The Untold Story of Industrial Light & Magic

A great piece in Wired this month on Industrial Light & Magic, the visual effects company founded by George Lucas in 1975.

Industrial Light & Magic was born in a sweltering warehouse behind the Van Nuys airport in the summer of 1975. Its first employees were recent college graduates (and dropouts) with rich imaginations and nimble fingers. They were tasked with building Star Wars’ creatures, spaceships, circuit boards, and cameras. It didn’t go smoothly or even on schedule, but the masterful work of ILM’s fledgling artists, technicians, and engineers transported audiences into galaxies far, far away

As it turns 40 this year, ILM can claim to have played a defining role making effects for 317 movies. But that’s only part of the story: Pixar began, essentially, as an ILM internal investigation. Photoshop was invented, in part, by an ILM employee tinkering with programming in his time away from work. Billions of lines of code have been formulated there. Along the way ILM has put tentacles into pirate beards, turned a man into mercury, and dominated box office charts with computer-generated dinosaurs and superheroes. What defines ILM, however, isn’t a signature look, feel, or tone—those change project by project. Rather, it’s the indefatigable spirit of innovation that each of the 43 subjects interviewed for this oral history mentioned time and again. It is the Force that sustains the place.

Interview with George Lucas has the origin for the name:

LUCAS: We were working on the articles of incorporation and we said, “What are we going to call this thing?” We were in an industrial park. They were building these giant Dykstraflex machines to photograph stuff, so that’s where the “Light” came from. In the end I said, “Forget the Industrial and the Light—this is going to have to be Magic. Otherwise we’re doomed, making a movie nobody wants.”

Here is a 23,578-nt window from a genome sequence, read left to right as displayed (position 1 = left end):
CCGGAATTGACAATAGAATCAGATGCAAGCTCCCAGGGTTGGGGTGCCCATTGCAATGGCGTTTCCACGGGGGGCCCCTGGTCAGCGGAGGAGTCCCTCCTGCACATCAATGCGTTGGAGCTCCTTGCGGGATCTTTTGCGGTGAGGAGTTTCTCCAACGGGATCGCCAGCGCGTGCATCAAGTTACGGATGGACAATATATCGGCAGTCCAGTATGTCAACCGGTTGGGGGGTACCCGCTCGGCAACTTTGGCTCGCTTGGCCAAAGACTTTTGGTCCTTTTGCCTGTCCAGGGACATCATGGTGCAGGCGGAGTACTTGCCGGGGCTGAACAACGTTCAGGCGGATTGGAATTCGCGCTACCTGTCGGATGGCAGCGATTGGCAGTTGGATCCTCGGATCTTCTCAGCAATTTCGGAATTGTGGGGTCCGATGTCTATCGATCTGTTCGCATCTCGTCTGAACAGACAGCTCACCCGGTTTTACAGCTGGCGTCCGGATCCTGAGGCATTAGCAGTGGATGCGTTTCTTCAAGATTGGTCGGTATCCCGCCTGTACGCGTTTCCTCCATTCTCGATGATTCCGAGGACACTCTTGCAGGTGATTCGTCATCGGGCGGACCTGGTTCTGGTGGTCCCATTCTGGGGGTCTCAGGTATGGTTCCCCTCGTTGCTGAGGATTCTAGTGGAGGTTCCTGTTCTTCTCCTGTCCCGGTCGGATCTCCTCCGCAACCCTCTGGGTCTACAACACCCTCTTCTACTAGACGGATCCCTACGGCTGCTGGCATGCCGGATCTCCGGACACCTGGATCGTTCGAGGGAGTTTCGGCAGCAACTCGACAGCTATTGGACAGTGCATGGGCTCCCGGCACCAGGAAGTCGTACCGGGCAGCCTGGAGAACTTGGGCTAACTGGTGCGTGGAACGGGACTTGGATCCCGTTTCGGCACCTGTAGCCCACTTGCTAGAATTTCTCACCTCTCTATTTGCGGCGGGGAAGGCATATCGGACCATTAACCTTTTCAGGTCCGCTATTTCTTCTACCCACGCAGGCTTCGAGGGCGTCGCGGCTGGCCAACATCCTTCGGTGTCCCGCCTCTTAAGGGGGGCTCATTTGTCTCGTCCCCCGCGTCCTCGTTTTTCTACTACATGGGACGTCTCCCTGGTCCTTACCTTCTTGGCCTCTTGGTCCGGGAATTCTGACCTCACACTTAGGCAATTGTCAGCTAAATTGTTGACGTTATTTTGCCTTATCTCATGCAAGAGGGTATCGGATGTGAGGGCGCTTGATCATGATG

And there are gems about how computer graphics were introduced for Jurassic Park.

Read the whole piece here.

Science Has Just Made Jurassic Park Impossible

If you’ve ever wondered whether Jurassic Park can ever become a reality, rest assured: it can’t. According to a new study, the half-life of DNA is less than a thousand years old, so finding a perfectly preserved DNA sample that’s millions of years old is, by probabilistic measures, quite negligible.

Palaeogeneticists led by Morten Allentoft at the University of Copenhagen and Michael Bunce at Murdoch University in Perth, Australia, examined 158 DNA-containing leg bones belonging to three species of extinct giant birds called moa. The bones, which were between 600 and 8,000 years old, had been recovered from three sites within 5 kilometres of each other, with nearly identical preservation conditions including a temperature of 13.1 ºC. The findings are published in Proceedings of the Royal Society B.

By comparing the specimens’ ages and degrees of DNA degradation, the researchers calculated that DNA has a half-life of 521 years. That means that after 521 years, half of the bonds between nucleotides in the backbone of a sample would have broken; after another 521 years half of the remaining bonds would have gone; and so on.